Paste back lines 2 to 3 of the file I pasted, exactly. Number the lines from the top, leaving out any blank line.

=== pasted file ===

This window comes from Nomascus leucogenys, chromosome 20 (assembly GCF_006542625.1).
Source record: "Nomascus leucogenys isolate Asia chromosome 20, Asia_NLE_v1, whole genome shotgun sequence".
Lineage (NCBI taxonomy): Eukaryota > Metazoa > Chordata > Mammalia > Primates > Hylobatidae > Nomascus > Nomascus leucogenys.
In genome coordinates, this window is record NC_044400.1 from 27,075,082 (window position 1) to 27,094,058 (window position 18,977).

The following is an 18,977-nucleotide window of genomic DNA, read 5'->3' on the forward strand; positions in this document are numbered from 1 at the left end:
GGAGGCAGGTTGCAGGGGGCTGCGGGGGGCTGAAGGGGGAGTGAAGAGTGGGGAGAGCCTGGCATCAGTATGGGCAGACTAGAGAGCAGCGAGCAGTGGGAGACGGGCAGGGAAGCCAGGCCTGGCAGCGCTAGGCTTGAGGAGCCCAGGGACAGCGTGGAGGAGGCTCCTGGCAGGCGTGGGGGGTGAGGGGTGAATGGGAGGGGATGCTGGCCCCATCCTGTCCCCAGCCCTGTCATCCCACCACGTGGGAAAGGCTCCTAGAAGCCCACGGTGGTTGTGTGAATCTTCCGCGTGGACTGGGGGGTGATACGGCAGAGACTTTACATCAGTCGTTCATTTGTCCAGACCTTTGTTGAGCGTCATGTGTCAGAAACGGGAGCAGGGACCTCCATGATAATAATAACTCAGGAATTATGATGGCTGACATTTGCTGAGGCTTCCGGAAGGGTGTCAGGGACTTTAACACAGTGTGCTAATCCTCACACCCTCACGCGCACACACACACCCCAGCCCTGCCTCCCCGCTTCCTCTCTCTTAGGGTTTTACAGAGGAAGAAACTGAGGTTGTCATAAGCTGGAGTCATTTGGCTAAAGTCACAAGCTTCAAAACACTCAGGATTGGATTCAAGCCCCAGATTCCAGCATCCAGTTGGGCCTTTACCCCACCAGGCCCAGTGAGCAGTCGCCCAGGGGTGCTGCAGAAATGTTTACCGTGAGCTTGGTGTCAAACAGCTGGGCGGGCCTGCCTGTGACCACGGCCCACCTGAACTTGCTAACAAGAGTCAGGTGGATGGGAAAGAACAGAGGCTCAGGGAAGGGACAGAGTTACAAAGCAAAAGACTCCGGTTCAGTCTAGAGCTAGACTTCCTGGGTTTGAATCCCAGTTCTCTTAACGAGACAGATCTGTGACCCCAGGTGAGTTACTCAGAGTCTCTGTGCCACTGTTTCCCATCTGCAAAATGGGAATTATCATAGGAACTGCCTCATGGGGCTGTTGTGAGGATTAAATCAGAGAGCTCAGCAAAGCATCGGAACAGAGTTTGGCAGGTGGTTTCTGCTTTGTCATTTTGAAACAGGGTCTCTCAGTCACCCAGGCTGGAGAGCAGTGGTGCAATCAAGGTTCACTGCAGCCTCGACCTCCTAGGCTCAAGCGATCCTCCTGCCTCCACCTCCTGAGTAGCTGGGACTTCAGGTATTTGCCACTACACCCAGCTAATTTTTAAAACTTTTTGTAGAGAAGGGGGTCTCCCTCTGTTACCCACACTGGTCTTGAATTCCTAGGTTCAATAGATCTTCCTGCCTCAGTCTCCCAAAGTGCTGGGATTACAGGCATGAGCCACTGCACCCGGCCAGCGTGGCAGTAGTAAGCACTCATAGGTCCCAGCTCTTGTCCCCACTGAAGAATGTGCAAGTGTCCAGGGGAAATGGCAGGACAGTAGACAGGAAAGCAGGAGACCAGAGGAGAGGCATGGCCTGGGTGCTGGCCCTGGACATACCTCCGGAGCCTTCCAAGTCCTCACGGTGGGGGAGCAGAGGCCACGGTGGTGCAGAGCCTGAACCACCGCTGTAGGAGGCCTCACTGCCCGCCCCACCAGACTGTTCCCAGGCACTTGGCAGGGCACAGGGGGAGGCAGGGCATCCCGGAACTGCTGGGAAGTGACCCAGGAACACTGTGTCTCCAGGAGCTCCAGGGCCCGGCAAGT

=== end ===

Source record: "Nomascus leucogenys isolate Asia chromosome 20, Asia_NLE_v1, whole genome shotgun sequence".
Lineage (NCBI taxonomy): Eukaryota > Metazoa > Chordata > Mammalia > Primates > Hylobatidae > Nomascus > Nomascus leucogenys.